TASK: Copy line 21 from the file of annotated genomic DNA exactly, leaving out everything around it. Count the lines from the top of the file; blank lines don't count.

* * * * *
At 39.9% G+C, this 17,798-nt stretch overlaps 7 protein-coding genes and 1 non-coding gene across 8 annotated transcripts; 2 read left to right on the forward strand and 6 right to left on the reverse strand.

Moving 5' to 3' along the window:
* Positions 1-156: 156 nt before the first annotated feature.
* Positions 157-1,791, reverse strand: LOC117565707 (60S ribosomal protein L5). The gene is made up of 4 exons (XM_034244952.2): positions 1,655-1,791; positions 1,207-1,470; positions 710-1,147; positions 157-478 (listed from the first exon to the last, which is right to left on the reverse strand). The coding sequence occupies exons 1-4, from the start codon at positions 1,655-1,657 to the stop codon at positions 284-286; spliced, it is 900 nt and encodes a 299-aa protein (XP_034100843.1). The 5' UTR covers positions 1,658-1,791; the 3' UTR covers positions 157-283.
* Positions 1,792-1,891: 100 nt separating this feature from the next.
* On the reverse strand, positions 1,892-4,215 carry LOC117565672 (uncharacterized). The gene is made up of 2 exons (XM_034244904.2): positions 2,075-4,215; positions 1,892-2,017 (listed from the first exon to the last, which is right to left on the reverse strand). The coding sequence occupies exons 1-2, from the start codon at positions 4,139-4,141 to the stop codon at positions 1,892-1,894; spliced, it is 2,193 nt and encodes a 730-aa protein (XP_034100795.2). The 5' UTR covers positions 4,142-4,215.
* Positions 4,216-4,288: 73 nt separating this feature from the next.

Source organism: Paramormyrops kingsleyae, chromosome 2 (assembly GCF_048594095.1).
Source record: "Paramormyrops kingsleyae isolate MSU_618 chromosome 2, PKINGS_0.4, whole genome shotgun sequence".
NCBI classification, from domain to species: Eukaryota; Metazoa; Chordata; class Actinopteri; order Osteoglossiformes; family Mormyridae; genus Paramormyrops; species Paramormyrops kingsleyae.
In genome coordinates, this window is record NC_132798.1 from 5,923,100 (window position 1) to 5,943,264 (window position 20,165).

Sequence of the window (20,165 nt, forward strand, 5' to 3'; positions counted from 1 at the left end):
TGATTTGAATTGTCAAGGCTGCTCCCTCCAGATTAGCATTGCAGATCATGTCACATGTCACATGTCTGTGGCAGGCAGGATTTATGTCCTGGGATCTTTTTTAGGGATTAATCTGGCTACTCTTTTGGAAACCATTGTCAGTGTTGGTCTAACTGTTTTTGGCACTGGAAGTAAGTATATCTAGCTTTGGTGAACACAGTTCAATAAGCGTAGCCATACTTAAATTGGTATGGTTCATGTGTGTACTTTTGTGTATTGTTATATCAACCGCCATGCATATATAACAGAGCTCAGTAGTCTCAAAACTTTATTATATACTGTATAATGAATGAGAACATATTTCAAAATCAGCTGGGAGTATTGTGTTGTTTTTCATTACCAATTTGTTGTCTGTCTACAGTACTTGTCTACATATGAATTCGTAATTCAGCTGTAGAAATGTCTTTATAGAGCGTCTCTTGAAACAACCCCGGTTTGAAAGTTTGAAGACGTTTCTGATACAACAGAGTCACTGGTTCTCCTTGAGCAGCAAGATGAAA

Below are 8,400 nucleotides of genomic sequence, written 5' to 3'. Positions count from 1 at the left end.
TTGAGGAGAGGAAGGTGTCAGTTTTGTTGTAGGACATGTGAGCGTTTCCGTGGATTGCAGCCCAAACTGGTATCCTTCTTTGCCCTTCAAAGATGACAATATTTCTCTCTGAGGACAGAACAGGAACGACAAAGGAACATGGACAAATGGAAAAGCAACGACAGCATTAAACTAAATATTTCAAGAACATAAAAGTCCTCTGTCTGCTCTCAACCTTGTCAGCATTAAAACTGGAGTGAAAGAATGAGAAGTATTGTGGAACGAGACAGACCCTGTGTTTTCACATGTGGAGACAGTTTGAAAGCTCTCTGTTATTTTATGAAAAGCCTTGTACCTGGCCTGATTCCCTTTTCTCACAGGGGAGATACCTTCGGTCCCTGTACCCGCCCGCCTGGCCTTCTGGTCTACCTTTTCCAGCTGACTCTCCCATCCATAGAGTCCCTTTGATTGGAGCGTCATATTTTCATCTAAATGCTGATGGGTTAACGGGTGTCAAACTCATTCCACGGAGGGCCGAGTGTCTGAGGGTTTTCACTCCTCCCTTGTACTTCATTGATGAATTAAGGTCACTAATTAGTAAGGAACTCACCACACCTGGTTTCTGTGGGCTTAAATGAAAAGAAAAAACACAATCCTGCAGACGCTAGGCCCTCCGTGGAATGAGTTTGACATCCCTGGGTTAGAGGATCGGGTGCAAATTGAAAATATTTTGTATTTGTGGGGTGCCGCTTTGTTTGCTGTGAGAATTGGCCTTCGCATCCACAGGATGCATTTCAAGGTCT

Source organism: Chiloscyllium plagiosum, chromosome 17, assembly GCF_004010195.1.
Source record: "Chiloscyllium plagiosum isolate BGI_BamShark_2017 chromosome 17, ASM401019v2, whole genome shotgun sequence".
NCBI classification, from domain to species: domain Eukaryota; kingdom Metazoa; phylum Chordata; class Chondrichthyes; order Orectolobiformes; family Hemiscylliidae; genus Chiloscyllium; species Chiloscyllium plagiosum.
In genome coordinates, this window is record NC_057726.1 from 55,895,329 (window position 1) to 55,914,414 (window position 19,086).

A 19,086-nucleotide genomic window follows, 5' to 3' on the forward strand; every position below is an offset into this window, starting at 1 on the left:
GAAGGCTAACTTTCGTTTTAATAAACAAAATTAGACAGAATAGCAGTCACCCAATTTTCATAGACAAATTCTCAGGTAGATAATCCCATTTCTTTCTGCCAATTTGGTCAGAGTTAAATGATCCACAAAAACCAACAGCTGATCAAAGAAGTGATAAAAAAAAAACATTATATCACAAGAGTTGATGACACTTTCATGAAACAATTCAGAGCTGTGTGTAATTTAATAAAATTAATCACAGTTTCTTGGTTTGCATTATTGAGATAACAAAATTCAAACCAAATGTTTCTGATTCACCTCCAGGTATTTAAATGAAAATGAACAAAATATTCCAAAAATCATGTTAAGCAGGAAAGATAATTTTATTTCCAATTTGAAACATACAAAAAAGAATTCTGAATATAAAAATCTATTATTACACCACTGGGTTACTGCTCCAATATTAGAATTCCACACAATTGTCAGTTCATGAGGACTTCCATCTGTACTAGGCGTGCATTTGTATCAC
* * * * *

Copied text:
GAAGGCTAACTTTCGTTTTAATAAACAAAATTAGACAGAATAGCAGTCACCCAATTTTCATAGACAAATTCTCAGGTAGATAATCCCATTTCTTTCTGCCAATTTGGTCAGAGTTAAATGATCCACAAAAACCAACAGCTGATCAAAGAAGTGATAAAAAAAAAACATTATATCACAAGAGTTGATGACACTTTCATGAAACAATTCAGAGCTGTGTGTAATTTAATAAAATTAATCACAGTTTCTTGGTTTGCATTATTGAGATAACAAAATTCAAACCAAATGTTTCTGATTCACCTCCAGGTATTTAAATGAAAATGAACAAAATATTCCAAAAATCATGTTAAGCAGGAAAGATAATTTTATTTCCAATTTGAAACATACAAAAAAGAATTCTGAATATAAAAATCTATTATTACACCACTGGGTTACTGCTCCAATATTAGAATTCCACACAATTGTCAGTTCATGAGGACTTCCATCTGTACTAGGCGTGCATTTGTATCAC